Capitol Alert

Ax falls on Assembly Republican staff after California election losses

The state Capitol dome glows in the early evening. Four Sacramento-area seats in the Legislature are on the Nov. 6 ballot.
The state Capitol dome glows in the early evening. Four Sacramento-area seats in the Legislature are on the Nov. 6 ballot. AP file

It was a tough election year for California Republicans. Among the low-lights for the party were historic Democratic advantages in the Legislature.

The latest blow to the party came Thursday when Assembly Republicans eliminated 17 positions, most of which were occupied.

Jim Stanley, a spokesman for the caucus, confirmed the cuts and said there are no immediate plans for additional staffing reductions. He pointed to the midterm losses as the cause, saying the party has less money to spend for workers.

“Everyone’s disappointed,” Stanley said. “It was a tough election, but there’s not a whole lot you can do beyond just keeping your head down and plugging away.”

In an unlikely upset, Sanger Democrat Melissa Hurtado beat Republican incumbent Andy Vidak in California's 14th Senate District.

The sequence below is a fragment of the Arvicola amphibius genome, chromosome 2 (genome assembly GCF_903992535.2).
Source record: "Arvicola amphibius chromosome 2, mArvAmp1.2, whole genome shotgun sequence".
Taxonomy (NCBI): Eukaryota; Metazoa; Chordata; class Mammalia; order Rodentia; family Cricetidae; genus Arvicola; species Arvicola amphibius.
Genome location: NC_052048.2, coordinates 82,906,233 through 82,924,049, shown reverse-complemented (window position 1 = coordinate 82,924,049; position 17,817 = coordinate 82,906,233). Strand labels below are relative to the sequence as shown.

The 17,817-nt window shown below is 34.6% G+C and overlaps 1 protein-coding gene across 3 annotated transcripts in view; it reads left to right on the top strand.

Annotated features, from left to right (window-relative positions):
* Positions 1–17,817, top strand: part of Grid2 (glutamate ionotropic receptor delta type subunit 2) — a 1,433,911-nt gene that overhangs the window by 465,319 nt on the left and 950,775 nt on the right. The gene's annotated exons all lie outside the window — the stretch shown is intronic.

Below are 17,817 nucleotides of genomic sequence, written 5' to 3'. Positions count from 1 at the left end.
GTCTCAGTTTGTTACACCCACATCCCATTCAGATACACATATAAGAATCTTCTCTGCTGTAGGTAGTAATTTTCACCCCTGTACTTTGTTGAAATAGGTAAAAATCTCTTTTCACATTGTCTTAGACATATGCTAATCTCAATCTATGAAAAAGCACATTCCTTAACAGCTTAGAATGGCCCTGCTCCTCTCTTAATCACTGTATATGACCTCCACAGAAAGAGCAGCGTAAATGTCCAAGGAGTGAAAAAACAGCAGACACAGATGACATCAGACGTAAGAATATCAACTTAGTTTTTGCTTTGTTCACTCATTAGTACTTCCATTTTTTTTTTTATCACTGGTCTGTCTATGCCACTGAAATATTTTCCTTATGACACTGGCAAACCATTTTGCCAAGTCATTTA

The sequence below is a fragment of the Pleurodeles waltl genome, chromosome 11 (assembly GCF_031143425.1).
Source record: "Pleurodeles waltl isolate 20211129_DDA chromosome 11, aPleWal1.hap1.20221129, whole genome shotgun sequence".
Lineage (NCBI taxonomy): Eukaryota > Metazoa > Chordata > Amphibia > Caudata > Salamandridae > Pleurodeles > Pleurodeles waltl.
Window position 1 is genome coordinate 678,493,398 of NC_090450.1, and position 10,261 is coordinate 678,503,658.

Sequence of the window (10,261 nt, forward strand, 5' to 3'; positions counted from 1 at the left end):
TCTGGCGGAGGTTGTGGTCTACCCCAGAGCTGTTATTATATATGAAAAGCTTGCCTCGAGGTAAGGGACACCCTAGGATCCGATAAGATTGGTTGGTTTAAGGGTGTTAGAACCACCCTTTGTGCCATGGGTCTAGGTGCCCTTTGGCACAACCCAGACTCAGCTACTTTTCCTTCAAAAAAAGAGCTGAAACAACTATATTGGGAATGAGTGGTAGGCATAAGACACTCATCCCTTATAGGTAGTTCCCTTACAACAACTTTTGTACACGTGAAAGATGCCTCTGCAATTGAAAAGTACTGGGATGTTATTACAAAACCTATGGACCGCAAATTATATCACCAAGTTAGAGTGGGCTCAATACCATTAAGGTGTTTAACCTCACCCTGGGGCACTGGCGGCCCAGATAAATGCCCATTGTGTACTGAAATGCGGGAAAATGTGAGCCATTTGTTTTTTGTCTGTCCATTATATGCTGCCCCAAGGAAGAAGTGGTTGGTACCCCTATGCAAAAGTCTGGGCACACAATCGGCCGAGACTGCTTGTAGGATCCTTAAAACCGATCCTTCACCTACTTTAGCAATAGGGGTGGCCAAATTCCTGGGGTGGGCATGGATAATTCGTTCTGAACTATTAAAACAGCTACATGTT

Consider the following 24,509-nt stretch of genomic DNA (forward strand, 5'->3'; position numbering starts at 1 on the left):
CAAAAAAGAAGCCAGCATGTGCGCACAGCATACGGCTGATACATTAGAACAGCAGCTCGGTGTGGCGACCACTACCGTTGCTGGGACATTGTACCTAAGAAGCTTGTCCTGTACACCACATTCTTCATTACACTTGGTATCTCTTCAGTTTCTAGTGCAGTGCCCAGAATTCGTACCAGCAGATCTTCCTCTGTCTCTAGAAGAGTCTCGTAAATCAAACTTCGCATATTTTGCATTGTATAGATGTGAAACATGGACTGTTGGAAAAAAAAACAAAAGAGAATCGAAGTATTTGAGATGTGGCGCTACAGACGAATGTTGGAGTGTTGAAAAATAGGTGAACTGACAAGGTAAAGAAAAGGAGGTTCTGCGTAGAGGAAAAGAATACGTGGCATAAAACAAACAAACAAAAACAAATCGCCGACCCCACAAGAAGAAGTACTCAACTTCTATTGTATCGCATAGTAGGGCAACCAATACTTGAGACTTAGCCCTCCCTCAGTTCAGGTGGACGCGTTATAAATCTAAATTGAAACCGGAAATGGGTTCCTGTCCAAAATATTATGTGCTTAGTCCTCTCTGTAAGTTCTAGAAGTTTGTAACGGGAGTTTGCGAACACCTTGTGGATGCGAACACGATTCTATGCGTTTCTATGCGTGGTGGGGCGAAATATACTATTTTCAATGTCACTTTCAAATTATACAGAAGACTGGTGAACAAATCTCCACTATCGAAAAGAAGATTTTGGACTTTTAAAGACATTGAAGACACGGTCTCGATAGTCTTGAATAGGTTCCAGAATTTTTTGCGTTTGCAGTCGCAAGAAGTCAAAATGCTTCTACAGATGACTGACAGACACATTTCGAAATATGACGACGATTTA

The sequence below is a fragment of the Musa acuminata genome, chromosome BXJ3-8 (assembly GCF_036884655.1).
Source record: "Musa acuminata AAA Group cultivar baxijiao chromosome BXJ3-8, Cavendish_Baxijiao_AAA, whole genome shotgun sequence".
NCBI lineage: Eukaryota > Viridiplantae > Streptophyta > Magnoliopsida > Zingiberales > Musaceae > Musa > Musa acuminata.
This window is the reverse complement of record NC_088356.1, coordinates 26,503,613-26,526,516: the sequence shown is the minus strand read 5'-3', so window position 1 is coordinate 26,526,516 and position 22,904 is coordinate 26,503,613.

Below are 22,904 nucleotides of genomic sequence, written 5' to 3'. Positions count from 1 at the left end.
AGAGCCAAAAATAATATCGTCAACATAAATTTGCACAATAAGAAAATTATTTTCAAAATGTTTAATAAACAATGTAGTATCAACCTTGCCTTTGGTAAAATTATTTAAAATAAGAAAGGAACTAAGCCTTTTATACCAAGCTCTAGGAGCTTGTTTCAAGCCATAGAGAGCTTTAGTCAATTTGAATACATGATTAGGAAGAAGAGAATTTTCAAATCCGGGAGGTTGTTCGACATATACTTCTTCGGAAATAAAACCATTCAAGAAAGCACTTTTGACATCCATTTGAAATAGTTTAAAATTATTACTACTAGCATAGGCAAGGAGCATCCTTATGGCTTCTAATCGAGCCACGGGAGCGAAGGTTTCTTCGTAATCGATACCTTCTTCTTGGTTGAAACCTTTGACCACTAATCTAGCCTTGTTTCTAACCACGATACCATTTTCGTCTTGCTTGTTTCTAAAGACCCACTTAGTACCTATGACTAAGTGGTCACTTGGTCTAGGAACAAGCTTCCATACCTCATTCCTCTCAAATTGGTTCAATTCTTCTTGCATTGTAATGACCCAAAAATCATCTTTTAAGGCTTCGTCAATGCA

Assembly GOP leadership determined who got laid off, Stanley said. Among the losses were a few responsible for minority outreach and social media management.

“The cuts were spread across the caucus,” he added. “There were some in our policy shop, some in member services, some in communications. It was a decision made by leadership. It was a very hard decision.”

Republican consultant Mike Madrid called the cuts “demoralizing” and said the state’s Republican Party is “not really relevant.” He said he spoke with about 15 people working in the Capitol who have recently faced struggles, either personally or professionally.

“The morale piece is the most personally heartbreaking piece,” Madrid said. “A lot of people want to give back through public service, and these options have become increasingly eliminated.”

Stanley said the cuts do not reflect job performance.

“Nobody on either side of the aisle wanted to do this,” Stanley said. “This is not the Democrats spiking the football. This is just an unfortunate reality. It’s not a reflection on the people that we lost.”

Bryan Anderson is a political reporter for The Bee. He covers the California Legislature and reports on wildfires and transportation. He also hosts The Bee’s “California Nation” podcast.
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